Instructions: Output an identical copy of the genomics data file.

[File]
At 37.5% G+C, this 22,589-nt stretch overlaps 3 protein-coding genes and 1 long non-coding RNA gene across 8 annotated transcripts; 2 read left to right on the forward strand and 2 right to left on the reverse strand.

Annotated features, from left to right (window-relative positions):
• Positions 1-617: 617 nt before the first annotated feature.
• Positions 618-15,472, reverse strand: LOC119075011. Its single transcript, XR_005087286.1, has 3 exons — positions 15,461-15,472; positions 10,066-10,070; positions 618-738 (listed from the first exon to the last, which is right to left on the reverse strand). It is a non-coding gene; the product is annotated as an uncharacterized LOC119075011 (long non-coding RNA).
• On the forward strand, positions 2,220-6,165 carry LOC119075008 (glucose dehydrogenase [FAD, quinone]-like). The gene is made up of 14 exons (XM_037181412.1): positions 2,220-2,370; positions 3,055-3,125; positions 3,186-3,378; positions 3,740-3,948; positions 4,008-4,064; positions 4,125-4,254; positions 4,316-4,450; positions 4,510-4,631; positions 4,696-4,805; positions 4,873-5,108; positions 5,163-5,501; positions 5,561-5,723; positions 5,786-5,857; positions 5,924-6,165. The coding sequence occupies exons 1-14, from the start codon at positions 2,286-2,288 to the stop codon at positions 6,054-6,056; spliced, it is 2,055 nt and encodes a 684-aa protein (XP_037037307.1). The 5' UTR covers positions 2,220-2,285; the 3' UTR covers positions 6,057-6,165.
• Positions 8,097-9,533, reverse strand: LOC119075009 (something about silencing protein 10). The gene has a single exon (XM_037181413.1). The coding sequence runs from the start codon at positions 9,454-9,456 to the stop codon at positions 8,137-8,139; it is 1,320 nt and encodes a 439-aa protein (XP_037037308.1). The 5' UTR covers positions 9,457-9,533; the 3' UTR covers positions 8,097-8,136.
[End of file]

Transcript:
At 37.5% G+C, this 22,589-nt stretch overlaps 3 protein-coding genes and 1 long non-coding RNA gene across 8 annotated transcripts; 2 read left to right on the forward strand and 2 right to left on the reverse strand.

Annotated features, from left to right (window-relative positions):
• Positions 1-617: 617 nt before the first annotated feature.
• Positions 618-15,472, reverse strand: LOC119075011. Its single transcript, XR_005087286.1, has 3 exons — positions 15,461-15,472; positions 10,066-10,070; positions 618-738 (listed from the first exon to the last, which is right to left on the reverse strand). It is a non-coding gene; the product is annotated as an uncharacterized LOC119075011 (long non-coding RNA).
• On the forward strand, positions 2,220-6,165 carry LOC119075008 (glucose dehydrogenase [FAD, quinone]-like). The gene is made up of 14 exons (XM_037181412.1): positions 2,220-2,370; positions 3,055-3,125; positions 3,186-3,378; positions 3,740-3,948; positions 4,008-4,064; positions 4,125-4,254; positions 4,316-4,450; positions 4,510-4,631; positions 4,696-4,805; positions 4,873-5,108; positions 5,163-5,501; positions 5,561-5,723; positions 5,786-5,857; positions 5,924-6,165. The coding sequence occupies exons 1-14, from the start codon at positions 2,286-2,288 to the stop codon at positions 6,054-6,056; spliced, it is 2,055 nt and encodes a 684-aa protein (XP_037037307.1). The 5' UTR covers positions 2,220-2,285; the 3' UTR covers positions 6,057-6,165.
• Positions 8,097-9,533, reverse strand: LOC119075009 (something about silencing protein 10). The gene has a single exon (XM_037181413.1). The coding sequence runs from the start codon at positions 9,454-9,456 to the stop codon at positions 8,137-8,139; it is 1,320 nt and encodes a 439-aa protein (XP_037037308.1). The 5' UTR covers positions 9,457-9,533; the 3' UTR covers positions 8,097-8,136.